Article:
For the past few months, I’ve been working on an application that is responsible for processing in-memory data. The project is exciting to me for two reasons. One is that the project is written entirely in Rust, and the other is the opportunity to learn about new topics and libraries. This article explores what I have learned while working with Apache Arrow.
When I first started working on the project, I was not aware of Apache Arrow. I just needed a way to aggregate data as efficiently as possible. I even built a proof-of-concept that provided most of the functionality…
GraphQL is a very popular framework for developing client-facing APIs. This article covers the basics of integrating GraphQL with Rust including designing a code-first schema, setting up a GraphQL server, and implementing custom resolvers and mutations.
The idea for this article spawned from what I’ve been doing at work recently. I normally spend my time writing Rust code, but I’ve recently been working with GraphQL in a TypeScript environment. …
The CSV file format is a very common method for storing tabular data. This article covers the basics of reading and writing CSV files, (de)serializing CSV data using the Serde library, and wraps up with a sample data aggregation example.
The idea for this article came about because I needed a fast and convenient way to work with CSV formatted data. One option was to write my own library, but I didn’t feel like that was a convenient solution. So, after a bit of research, I decided to use the csv crate authored by Andrew Gallant. …
There are two sorted arrays
nums2 of size
m respectively. Find the median of the two sorted arrays. You may assume
nums2 cannot both be empty.
nums1 = [1, 3] nums2 =  The median is 2.0
nums1 = [1, 2] nums2 = [3, 4] The median is (2 + 3)/2 = 2.5
Since both input arrays are already sorted, a naive solution would be to merge the arrays by iterating through each and inserting the items into a new array. Then calculate the median.
initialize i and j to 0
initialize length of new…
Given a string, find the length of the longest sub-string without repeating characters.
Explanation: The answer is "abc", with the length of 3.
Explanation: The answer is "b", with the length of 1.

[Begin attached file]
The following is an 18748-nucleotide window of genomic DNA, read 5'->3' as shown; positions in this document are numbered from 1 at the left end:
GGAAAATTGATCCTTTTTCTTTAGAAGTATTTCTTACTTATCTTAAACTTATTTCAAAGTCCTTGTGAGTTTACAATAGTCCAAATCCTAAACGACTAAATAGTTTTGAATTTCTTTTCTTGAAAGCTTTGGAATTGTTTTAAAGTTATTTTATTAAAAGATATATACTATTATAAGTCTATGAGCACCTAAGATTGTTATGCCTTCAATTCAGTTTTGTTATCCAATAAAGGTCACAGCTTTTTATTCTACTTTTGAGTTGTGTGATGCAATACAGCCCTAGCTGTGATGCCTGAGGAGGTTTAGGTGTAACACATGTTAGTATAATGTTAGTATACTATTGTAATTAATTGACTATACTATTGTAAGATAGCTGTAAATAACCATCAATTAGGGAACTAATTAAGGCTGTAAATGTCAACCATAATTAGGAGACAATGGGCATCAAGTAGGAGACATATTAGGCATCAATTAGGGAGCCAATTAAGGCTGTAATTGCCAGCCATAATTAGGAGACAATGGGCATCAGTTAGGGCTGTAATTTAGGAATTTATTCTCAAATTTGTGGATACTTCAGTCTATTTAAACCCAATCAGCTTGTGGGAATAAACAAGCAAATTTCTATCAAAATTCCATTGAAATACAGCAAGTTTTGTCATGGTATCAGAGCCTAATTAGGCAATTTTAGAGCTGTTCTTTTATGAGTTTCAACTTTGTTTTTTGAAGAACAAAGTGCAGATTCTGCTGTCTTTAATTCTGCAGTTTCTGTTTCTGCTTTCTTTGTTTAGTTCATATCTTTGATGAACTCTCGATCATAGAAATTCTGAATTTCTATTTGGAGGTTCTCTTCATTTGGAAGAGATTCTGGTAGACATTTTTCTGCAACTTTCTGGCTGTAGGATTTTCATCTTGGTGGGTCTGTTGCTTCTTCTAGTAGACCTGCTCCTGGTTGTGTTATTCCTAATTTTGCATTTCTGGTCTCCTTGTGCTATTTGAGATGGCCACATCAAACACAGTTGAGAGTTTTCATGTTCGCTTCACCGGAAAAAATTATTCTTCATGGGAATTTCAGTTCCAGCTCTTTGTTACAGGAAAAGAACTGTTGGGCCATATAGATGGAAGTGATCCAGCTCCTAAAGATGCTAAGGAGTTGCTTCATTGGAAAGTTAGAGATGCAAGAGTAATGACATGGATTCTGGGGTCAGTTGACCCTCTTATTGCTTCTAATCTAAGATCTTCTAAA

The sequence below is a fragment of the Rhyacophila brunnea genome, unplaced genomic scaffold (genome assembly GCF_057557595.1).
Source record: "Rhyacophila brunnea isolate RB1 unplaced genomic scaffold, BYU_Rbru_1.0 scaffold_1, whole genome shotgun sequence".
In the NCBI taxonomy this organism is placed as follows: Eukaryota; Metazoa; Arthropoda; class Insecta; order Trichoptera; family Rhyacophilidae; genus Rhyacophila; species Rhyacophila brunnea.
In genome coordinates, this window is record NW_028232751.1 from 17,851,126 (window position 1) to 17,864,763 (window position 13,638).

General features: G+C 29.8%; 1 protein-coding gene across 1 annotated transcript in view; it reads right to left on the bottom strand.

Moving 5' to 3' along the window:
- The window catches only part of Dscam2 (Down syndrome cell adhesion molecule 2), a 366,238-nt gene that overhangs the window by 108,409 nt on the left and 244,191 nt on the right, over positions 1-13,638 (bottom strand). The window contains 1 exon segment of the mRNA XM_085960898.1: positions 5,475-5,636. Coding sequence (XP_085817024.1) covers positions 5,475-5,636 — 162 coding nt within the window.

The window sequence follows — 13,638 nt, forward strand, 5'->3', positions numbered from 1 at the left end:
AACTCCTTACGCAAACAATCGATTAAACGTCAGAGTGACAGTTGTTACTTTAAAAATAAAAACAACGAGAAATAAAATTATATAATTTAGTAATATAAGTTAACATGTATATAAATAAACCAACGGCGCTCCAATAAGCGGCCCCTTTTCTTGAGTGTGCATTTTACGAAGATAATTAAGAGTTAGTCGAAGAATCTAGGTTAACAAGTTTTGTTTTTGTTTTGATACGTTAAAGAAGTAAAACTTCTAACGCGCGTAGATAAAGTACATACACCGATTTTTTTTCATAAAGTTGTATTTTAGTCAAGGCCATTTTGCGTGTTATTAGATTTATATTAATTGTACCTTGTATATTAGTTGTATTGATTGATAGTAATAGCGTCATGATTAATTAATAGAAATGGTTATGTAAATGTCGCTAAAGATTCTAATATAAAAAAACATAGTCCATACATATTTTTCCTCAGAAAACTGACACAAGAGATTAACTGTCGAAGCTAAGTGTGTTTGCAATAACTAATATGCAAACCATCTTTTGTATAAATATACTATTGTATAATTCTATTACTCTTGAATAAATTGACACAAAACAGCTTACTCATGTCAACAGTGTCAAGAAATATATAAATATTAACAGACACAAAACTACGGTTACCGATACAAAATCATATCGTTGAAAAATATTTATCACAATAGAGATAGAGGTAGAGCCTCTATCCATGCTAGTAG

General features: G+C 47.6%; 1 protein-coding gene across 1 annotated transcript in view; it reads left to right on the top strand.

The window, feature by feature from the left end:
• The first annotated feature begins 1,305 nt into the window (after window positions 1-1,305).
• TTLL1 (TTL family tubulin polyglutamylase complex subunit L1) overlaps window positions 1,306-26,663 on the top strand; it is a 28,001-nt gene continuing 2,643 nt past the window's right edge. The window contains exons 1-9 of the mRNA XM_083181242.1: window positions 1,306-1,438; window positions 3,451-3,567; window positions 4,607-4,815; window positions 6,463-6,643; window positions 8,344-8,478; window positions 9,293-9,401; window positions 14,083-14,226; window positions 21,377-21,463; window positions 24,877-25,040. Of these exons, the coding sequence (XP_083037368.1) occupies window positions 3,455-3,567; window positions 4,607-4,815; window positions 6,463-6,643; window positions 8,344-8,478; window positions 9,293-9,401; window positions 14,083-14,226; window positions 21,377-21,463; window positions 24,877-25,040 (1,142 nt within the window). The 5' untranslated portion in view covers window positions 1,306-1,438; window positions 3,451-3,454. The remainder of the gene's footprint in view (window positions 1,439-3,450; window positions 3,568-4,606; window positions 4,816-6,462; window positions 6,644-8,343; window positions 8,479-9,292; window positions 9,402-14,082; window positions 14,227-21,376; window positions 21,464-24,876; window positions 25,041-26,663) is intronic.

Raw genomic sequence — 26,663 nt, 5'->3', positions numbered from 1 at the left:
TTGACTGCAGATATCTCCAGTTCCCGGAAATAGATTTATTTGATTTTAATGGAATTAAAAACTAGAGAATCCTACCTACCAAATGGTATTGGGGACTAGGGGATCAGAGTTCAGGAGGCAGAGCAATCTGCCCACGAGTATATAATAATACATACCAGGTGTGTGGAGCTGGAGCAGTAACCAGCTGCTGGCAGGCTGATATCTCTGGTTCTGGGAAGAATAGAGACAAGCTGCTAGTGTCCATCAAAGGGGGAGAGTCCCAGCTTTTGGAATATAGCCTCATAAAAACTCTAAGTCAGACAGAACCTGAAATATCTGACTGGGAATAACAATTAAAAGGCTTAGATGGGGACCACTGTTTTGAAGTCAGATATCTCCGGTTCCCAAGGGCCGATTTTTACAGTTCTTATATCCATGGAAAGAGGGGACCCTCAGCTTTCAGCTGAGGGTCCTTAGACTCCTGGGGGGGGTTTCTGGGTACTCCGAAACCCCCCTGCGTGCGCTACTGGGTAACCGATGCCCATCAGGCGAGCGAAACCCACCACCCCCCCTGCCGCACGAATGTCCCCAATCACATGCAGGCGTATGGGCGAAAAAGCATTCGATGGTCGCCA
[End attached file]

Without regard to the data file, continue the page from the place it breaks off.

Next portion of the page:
Explanation: The answer is "wke", with the length of 3. Note that the answer must be a sub-string, "pwke" is a sub-sequence and not a sub-string.
One thing to note is that Rust does not implement traditional string indexing due to issues that come up with utf-8 encodings. There are a few approaches to get…
A sample project that uses Warp and Tokio to build a simple asynchronous API.
This tutorial introduces the Warp framework by building an asynchronous CRUD API. I wrote this with the following goals in mind:
Before getting into any coding, I’ll sketch out the design of the API. This will help with determining the necessary endpoints, handler functions, and how to store data.
For this API, I only need two routes.
You are given two non-empty linked lists representing two non-negative integers. The digits are stored in reverse order and each of their nodes contain a single digit. Add the two numbers and return it as a linked list.
You may assume the two numbers do not contain any leading zero, except the number 0 itself.
Input: (2 -> 4 -> 3) + (5 -> 6 -> 4)
Output: 7 -> 0 -> 8
Explanation: 342 + 465 = 807.
Before this problem can be solved we need to talk about the data structure. If you are already familiar with linked…
Given an array of integers, return indices of the two numbers such that they add up to a specific target. You may assume that each input would have exactly one solution, and you may not use the same element twice.
Given nums = [2, 7, 11, 15], target = 9, Because nums + nums = 2 + 7 = 9, return [0, 1].
The naive approach to solving this problem is to loop through each element
nums and then loop through each element again to find if there is a value that equals